Sophie Calle is an installation artist, photographer and writer from France. Her projects often explore the relationship between someone’s private life and public persona, and the concept of these two in general. Calle is known for going to great lengths to inspect people’s private lives for her work. One project in particular, “The Address Book,” caused quite a bit of controversy. Calle found a man named Pierre Baudry’s address book on the street as she was walking around Paris one day, and returned it shortly after. However, before Calle returned it, she copied all the contact information in the book. She then called several of the people that Pierre had written down as contacts and asked them somewhat personal questions about him. Some of his acquaintances were angered by what Calle was doing, one man stated that it was an “outrage” and that he would have “no part in it.” (Huffington Post) Interestingly enough, most were willing to talk about Baudry, some going very in depth. One person even stated that “his personality developed what could be called a dirty side.” (Huffington Post) Calle recorded all of these responses, and then photographed some of Pierre’s favorite hobbies and day to day activities. Compiling all of this information, she created an address book of her own that essentially served as a unique profile of Pierre.
Calle published her work in the Libération in 1983, and Pierre came across it shortly after. Upon seeing the publication, he was outraged and threatened to sue Calle for invasion of privacy. He was so upset that he even urged the newspaper to publish a nude photo of Calle as retribution.
Now why was Pierre so upset? We can’t know for sure, he may have just not wanted that sort of information widely publicized the way it was. However, I think it may be more complex than that. Calle created a portrait of Pierre that probably much different than the person he sees himself as. When Calle went about defining Baudry in the indirect way that she did, she produced a more accurate description of him than she could have through any sort of interview with him. What may have made the book so concerning to Pierre was the fact that it explored the relationship between what he projects to others, and how they actually identify him.
Another interesting part of “The Address Book” is that it created a very accurate bio of this man that he has literally no control over. It almost acts a social media account, however there is no filter. Pierre can’t pick and choose what everyone else sees. It’s almost like if someone hacked your social media account and began posting about every aspect of you, not just the characteristics you want to be expressed. With our current use of social media accounts to do just the opposite, I think the “The Address Book” takes on a whole new meaning.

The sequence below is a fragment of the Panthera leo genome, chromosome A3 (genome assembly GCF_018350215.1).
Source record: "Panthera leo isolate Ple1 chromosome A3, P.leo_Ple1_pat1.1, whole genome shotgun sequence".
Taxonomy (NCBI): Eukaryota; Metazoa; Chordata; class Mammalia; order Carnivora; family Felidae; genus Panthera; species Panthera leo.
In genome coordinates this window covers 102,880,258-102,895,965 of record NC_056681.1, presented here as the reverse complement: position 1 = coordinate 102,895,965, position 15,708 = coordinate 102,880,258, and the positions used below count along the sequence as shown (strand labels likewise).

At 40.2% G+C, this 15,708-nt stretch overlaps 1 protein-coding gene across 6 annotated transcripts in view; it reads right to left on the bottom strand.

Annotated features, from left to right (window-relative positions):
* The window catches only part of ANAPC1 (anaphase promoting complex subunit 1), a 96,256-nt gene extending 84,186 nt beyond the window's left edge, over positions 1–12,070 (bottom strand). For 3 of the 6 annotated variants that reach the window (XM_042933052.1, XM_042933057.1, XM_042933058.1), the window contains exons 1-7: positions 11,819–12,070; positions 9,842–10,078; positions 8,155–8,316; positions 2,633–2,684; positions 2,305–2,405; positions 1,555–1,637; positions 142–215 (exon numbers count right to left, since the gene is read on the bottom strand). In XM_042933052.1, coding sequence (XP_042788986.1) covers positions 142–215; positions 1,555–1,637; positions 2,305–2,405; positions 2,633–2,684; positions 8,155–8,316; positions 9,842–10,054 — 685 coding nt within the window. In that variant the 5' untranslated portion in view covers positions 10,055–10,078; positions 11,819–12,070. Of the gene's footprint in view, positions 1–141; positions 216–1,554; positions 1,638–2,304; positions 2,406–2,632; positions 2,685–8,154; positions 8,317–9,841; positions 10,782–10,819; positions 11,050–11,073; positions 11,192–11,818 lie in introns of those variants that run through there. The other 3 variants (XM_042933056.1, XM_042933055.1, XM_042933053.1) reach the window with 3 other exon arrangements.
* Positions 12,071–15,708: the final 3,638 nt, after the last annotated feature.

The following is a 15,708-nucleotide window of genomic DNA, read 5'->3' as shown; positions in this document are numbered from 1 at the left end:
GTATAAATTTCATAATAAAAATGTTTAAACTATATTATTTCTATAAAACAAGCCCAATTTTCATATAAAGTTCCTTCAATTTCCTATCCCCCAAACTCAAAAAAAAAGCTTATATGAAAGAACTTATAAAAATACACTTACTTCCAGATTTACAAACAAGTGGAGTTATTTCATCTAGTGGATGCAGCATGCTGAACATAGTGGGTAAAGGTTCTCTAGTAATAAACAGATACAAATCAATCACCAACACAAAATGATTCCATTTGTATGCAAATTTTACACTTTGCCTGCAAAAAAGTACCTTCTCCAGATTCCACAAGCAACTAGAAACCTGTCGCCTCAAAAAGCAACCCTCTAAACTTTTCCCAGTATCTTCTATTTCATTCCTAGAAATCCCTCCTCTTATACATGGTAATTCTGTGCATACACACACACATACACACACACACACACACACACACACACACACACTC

Calle closes “The Address Book” with this quote, ““If I ran into you on the street, I think I could recognize you, but I would not talk to you. I have met your friends. I have listened to them. I no longer need them. Tonight, I will leave Paris, I could have gone to your native Reims to see your school, your house. I could have tried to join you in Lapland. Instead, I have chosen to buy a train ticket for Rome, where you spend every summer, where you would like to live.” She mentions all the places that Pierre lives out his life, but finishes by saying that he truly wants to live in Rome. More or less saying that Pierre should move there. My impression of this was that Calle is recommending to all of us that we live out our lives not by our public obligations, but our private desires. I thought that this was a very curious way for her to end the work, however I’m still not entirely sure what she means by this.
Calle’s project really explores the presentation of ourselves and how it is received by others in a very cool and unique way. I don’t know about you, but personally I would really like to have Calle construct an address book on me, however I think I would want to see it before it was published in the Daily Aztec.